Support
Subscribe
Subscribe to BirdNote

Sign up to receive a weekly email preview of the following week's shows!

Sign Up
Support BirdNote

Help BirdNote tell more stories, reach more people, and inspire action.

DONATE

You are here

Elephant Birds Laid Really Big Eggs

The largest eggs ever known . . .
© Ilianna Teixido/JG Keulemans DMNH View Large

What bird laid the largest eggs ever known? To date, the record holder is the now-extinct Elephant Bird, a relative of the present-day Ostrich and other large, flightless birds, including rheas, cassowaries, and kiwis. Up to the late 1600s, Elephant Birds lived on the island of Madagascar. But by the 1700s, they were extinct. Some of their eggshells survived, though, and they dwarf an Ostrich egg, measuring 13 inches long and tipping the scales at around 22 pounds. Strangely, DNA has proven that the Elephant Bird's closest living relative is the diminutive kiwi.
Ilustration courtesy of the Delaware Museum of Natural History

Full Transcript

Transcript: 

BirdNote®  

Elephant Birds Laid Really Big Eggs

Written by Bob Sundstrom

This is BirdNote.

If you’ve ever seen an Ostrich egg in a museum or a souvenir shop you’ll know — they’re big. Nearly six inches long. And they’re heavy. Live Ostrich eggs weigh about three pounds, the same as about two dozen large chicken eggs.

[Museum sound: Blockbuster 2010 Music: Flight of the Cosmic Hippo Bela Fleck 1991 Warner Bros]

But what bird laid the largest eggs ever known? To date, the record holder is the now-extinct Elephant Bird. They were enormous — flightless birds that stood nearly 10 feet tall and weighed in at around half a ton. Up to the late 1600s, Elephant Birds lived on the island of Madagascar. But by the 1700s, they were extinct.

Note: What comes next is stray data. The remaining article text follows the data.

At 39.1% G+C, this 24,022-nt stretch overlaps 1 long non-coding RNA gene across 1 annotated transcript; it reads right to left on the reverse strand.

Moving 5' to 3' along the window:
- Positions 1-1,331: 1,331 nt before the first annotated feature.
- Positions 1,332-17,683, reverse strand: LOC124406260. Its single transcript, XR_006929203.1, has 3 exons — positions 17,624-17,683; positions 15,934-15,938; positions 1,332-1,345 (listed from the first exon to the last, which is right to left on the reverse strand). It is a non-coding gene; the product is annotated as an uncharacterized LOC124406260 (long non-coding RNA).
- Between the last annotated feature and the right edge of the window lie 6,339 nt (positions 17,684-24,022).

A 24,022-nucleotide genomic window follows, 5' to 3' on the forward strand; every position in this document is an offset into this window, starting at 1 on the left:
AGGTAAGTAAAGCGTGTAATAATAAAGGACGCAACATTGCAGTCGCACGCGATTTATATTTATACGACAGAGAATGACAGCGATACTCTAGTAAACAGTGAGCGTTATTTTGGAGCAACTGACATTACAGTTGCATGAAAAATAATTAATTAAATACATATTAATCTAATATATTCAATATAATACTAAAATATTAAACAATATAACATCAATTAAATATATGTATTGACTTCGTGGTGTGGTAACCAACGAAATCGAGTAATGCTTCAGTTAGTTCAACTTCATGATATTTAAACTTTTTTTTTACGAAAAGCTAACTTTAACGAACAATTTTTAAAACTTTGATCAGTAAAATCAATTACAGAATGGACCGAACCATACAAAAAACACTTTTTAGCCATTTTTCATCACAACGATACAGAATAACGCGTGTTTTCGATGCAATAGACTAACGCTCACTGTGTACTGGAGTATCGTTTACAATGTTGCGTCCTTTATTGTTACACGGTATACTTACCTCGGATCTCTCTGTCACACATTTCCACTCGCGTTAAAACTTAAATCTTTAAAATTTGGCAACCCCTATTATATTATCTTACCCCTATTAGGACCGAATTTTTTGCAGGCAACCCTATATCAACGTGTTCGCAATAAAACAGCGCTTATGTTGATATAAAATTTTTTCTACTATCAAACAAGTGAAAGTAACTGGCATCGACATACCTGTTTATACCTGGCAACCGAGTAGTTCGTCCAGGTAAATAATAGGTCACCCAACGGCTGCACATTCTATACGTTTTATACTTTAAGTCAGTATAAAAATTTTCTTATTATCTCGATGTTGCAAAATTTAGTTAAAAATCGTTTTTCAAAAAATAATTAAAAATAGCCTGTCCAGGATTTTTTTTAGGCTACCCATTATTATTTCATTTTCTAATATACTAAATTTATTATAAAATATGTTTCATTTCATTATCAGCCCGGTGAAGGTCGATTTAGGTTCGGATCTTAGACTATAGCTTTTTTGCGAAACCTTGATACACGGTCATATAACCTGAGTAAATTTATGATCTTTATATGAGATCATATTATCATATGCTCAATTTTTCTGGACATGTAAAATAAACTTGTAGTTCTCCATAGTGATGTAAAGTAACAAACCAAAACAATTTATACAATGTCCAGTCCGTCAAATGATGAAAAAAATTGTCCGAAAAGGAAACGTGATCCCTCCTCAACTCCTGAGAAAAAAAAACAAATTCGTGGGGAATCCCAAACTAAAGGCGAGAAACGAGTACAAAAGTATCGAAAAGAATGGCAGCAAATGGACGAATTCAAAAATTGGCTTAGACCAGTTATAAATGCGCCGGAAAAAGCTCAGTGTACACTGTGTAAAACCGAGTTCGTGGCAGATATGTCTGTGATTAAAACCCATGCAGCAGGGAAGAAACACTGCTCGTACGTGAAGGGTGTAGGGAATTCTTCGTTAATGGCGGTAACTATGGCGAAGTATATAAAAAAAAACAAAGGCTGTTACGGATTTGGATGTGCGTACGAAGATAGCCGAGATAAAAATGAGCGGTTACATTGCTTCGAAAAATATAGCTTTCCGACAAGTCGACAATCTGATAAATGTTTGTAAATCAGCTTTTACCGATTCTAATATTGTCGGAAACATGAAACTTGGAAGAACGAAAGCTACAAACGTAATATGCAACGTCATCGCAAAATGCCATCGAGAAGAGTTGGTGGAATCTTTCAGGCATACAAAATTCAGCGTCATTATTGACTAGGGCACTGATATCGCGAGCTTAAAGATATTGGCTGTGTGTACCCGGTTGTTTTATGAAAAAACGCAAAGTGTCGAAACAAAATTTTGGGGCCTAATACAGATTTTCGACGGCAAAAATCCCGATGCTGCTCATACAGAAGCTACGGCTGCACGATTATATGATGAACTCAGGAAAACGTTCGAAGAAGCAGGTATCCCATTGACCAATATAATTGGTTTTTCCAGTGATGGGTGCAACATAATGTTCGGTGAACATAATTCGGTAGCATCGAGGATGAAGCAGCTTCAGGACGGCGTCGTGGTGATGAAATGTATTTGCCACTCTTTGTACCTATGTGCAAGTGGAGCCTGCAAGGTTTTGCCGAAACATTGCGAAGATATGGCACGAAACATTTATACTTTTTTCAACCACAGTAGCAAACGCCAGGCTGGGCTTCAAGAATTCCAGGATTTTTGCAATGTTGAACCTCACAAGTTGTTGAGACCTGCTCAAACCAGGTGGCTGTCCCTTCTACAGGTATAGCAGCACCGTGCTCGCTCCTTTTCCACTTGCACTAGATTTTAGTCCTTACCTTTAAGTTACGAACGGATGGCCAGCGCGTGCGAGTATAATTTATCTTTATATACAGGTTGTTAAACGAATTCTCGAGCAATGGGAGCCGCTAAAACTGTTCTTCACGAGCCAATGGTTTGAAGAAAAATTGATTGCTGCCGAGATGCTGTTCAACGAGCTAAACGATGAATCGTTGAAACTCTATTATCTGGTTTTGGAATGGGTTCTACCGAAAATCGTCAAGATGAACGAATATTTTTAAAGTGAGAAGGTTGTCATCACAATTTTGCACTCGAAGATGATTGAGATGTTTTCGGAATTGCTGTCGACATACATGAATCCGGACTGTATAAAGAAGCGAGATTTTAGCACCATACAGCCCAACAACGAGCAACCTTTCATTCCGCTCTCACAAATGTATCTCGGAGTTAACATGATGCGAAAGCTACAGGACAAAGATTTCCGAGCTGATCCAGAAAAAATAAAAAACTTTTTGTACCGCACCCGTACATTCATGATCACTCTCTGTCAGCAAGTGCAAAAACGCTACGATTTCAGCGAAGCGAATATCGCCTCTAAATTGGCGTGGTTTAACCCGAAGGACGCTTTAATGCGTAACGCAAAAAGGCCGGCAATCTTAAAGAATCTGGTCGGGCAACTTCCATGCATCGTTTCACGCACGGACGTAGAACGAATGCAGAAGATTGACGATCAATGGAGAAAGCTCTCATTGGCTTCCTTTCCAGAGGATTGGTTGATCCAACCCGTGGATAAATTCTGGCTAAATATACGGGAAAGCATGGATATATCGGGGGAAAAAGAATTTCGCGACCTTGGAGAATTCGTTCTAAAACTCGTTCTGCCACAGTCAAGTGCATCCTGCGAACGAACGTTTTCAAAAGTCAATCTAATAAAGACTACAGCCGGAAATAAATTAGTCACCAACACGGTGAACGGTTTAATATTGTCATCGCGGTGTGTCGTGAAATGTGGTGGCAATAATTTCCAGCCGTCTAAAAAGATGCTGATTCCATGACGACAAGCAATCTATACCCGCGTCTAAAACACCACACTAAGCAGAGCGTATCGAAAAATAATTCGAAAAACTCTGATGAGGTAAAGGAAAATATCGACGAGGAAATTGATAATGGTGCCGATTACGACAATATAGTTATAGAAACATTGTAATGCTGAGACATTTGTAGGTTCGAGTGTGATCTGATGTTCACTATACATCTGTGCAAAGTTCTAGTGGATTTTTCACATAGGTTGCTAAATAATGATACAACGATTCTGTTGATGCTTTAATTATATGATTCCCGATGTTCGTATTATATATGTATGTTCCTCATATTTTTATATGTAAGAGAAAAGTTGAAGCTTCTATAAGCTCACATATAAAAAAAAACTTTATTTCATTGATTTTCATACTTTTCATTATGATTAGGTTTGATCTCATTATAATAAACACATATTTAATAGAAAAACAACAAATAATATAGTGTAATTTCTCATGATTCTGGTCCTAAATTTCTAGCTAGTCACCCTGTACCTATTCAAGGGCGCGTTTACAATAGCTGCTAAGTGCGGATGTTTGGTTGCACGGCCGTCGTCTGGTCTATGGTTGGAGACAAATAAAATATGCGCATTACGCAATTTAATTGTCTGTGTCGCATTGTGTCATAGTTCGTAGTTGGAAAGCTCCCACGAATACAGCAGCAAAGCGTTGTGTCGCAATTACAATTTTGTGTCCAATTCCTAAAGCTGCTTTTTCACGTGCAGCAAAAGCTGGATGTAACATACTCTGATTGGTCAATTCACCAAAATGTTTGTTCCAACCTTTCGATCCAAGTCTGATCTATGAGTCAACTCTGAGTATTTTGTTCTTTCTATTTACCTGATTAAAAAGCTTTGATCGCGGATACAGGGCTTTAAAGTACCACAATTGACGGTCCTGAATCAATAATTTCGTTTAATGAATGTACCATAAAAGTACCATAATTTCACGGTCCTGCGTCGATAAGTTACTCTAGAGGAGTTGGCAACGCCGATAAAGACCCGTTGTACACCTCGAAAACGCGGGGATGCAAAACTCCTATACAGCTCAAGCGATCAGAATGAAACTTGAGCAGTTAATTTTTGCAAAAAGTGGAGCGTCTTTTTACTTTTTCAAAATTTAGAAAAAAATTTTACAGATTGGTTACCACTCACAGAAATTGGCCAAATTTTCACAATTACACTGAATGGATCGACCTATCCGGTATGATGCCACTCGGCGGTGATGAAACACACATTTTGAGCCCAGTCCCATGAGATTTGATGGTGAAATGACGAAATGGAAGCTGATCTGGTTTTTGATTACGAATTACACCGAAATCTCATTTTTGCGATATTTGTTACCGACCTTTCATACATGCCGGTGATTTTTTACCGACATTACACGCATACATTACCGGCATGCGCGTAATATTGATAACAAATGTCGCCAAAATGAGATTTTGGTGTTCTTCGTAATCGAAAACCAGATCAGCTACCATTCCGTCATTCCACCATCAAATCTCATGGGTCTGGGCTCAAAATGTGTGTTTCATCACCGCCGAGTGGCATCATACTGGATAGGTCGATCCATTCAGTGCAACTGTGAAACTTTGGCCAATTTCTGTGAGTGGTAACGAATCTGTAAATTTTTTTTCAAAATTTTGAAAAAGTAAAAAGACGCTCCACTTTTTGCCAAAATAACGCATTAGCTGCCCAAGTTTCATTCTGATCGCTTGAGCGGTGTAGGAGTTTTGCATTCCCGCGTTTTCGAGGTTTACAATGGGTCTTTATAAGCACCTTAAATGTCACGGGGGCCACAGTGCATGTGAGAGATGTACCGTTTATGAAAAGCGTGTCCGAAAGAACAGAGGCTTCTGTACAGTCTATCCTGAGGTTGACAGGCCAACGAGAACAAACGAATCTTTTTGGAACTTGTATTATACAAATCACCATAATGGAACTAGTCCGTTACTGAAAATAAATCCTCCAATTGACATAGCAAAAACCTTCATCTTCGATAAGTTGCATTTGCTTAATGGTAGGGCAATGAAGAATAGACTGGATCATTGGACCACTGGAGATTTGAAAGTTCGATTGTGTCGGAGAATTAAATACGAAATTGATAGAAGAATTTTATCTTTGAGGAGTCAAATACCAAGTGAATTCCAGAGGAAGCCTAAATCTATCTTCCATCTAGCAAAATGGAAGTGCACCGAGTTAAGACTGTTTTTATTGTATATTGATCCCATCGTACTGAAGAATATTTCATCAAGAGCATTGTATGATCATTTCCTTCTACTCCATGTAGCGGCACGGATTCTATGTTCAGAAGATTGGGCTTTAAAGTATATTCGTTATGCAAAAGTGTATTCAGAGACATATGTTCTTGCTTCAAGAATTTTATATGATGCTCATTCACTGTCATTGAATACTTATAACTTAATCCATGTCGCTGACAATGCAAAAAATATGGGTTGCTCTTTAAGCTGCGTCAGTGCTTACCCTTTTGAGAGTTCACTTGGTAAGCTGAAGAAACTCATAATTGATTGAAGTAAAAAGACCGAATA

Some of their eggshells survived, though, and they dwarf an Ostrich egg, measuring 13 inches long and tipping the scales at around 22 pounds. That’s about 15 dozen chicken eggs.

Elephant Birds belonged to a bird group called the Ratites (RAT-tites). They were relatives of other large, flightless birds, including the present-day Ostrich, Emu, cassowaries, and rheas and the much smaller kiwis — a dozen living species in all. But when Elephant Bird DNA was analyzed, it turned out that the huge bird’s closest living relatives are those diminutive kiwis, the largest of which stands a modest 18 inches tall. 

For BirdNote, I’m Mary McCann.

###
Bird sounds provided by The Macaulay Library of Natural Sounds at the Cornell Lab of Ornithology, Ithaca, New York.
Xeno Canto 152944 recorded by Fernand Deroussen.
BirdNote’s theme music was composed and played by Nancy Rumbel and John Kessler.
Producer: John Kessler
Executive Producer: Sallie Bodie
© 2017 Tune In to Nature.org   February 2017   Narrator: Mary McCann

ID#                 elephantbird-01-2017-02-10    elephantbird-01
 
Early David Attenborough film from Madagascar (including Elephant Bird eggshell)
http://www.bbc.co.uk/nature/life/Elephant_bird#p00dzfyy
re ostrich eggs - http://www.buzzle.com/articles/ostrich-eggs-facts-about-ostrich-eggs.html

Sights & Sounds

LEAVE A COMMENT

By submitting this form, you accept the Mollom privacy policy.

Related topics:

Related field notes:

Home
Shows
Galleries
More